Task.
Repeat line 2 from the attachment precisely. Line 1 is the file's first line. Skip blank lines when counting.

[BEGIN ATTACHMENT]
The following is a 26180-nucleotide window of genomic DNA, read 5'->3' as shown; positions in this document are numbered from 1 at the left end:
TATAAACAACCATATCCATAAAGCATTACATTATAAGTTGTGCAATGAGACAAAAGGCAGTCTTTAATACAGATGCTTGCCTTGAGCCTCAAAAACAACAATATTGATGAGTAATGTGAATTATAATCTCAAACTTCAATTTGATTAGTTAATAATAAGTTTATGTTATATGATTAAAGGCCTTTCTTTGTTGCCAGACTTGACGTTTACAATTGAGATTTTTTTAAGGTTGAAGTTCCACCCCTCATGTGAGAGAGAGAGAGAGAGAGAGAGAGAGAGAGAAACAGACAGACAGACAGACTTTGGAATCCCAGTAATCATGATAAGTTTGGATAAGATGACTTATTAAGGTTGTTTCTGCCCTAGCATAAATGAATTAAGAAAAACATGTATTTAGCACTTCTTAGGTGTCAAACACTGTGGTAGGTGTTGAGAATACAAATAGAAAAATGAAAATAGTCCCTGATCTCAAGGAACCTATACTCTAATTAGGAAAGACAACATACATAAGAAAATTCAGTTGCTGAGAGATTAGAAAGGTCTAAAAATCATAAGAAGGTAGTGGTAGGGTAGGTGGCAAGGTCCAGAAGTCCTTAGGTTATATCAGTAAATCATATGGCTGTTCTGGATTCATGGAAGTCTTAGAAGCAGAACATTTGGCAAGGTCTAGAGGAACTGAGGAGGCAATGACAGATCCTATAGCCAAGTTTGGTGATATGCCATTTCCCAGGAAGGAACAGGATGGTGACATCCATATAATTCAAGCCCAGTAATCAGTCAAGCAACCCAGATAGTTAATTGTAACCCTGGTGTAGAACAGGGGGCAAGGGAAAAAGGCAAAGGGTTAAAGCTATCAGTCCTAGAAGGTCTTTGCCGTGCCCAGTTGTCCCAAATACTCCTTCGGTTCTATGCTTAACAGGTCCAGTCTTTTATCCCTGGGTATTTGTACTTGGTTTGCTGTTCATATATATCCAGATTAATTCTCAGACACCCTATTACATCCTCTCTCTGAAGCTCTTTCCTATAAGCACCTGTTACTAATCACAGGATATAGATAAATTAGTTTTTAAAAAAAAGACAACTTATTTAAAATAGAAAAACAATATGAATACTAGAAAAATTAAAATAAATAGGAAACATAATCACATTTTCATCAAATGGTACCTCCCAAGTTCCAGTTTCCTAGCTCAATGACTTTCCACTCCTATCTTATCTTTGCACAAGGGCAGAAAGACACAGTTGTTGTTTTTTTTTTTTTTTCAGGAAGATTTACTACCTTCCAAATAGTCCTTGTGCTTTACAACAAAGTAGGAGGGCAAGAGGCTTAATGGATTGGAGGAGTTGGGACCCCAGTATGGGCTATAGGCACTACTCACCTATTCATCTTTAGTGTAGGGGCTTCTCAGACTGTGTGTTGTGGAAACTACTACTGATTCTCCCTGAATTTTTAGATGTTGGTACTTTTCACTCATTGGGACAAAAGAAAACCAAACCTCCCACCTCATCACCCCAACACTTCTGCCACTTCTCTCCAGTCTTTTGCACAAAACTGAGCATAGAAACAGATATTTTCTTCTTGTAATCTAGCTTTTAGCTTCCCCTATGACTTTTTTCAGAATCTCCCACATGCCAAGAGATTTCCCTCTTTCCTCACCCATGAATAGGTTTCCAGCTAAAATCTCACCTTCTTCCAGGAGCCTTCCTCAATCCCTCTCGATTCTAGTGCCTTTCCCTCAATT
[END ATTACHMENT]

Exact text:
TATAAACAACCATATCCATAAAGCATTACATTATAAGTTGTGCAATGAGACAAAAGGCAGTCTTTAATACAGATGCTTGCCTTGAGCCTCAAAAACAACAATATTGATGAGTAATGTGAATTATAATCTCAAACTTCAATTTGATTAGTTAATAATAAGTTTATGTTATATGATTAAAGGCCTTTCTTTGTTGCCAGACTTGACGTTTACAATTGAGATTTTTTTAAGGTTGAAGTTCCACCCCTCATGTGAGAGAGAGAGAGAGAGAGAGAGAGAGAGAGAAACAGACAGACAGACAGACTTTGGAATCCCAGTAATCATGATAAGTTTGGATAAGATGACTTATTAAGGTTGTTTCTGCCCTAGCATAAATGAATTAAGAAAAACATGTATTTAGCACTTCTTAGGTGTCAAACACTGTGGTAGGTGTTGAGAATACAAATAGAAAAATGAAAATAGTCCCTGATCTCAAGGAACCTATACTCTAATTAGGAAAGACAACATACATAAGAAAATTCAGTTGCTGAGAGATTAGAAAGGTCTAAAAATCATAAGAAGGTAGTGGTAGGGTAGGTGGCAAGGTCCAGAAGTCCTTAGGTTATATCAGTAAATCATATGGCTGTTCTGGATTCATGGAAGTCTTAGAAGCAGAACATTTGGCAAGGTCTAGAGGAACTGAGGAGGCAATGACAGATCCTATAGCCAAGTTTGGTGATATGCCATTTCCCAGGAAGGAACAGGATGGTGACATCCATATAATTCAAGCCCAGTAATCAGTCAAGCAACCCAGATAGTTAATTGTAACCCTGGTGTAGAACAGGGGGCAAGGGAAAAAGGCAAAGGGTTAAAGCTATCAGTCCTAGAAGGTCTTTGCCGTGCCCAGTTGTCCCAAATACTCCTTCGGTTCTATGCTTAACAGGTCCAGTCTTTTATCCCTGGGTATTTGTACTTGGTTTGCTGTTCATATATATCCAGATTAATTCTCAGACACCCTATTACATCCTCTCTCTGAAGCTCTTTCCTATAAGCACCTGTTACTAATCACAGGATATAGATAAATTAGTTTTTAAAAAAAAGACAACTTATTTAAAATAGAAAAACAATATGAATACTAGAAAAATTAAAATAAATAGGAAACATAATCACATTTTCATCAAATGGTACCTCCCAAGTTCCAGTTTCCTAGCTCAATGACTTTCCACTCCTATCTTATCTTTGCACAAGGGCAGAAAGACACAGTTGTTGTTTTTTTTTTTTTTTCAGGAAGATTTACTACCTTCCAAATAGTCCTTGTGCTTTACAACAAAGTAGGAGGGCAAGAGGCTTAATGGATTGGAGGAGTTGGGACCCCAGTATGGGCTATAGGCACTACTCACCTATTCATCTTTAGTGTAGGGGCTTCTCAGACTGTGTGTTGTGGAAACTACTACTGATTCTCCCTGAATTTTTAGATGTTGGTACTTTTCACTCATTGGGACAAAAGAAAACCAAACCTCCCACCTCATCACCCCAACACTTCTGCCACTTCTCTCCAGTCTTTTGCACAAAACTGAGCATAGAAACAGATATTTTCTTCTTGTAATCTAGCTTTTAGCTTCCCCTATGACTTTTTTCAGAATCTCCCACATGCCAAGAGATTTCCCTCTTTCCTCACCCATGAATAGGTTTCCAGCTAAAATCTCACCTTCTTCCAGGAGCCTTCCTCAATCCCTCTCGATTCTAGTGCCTTTCCCTCAATT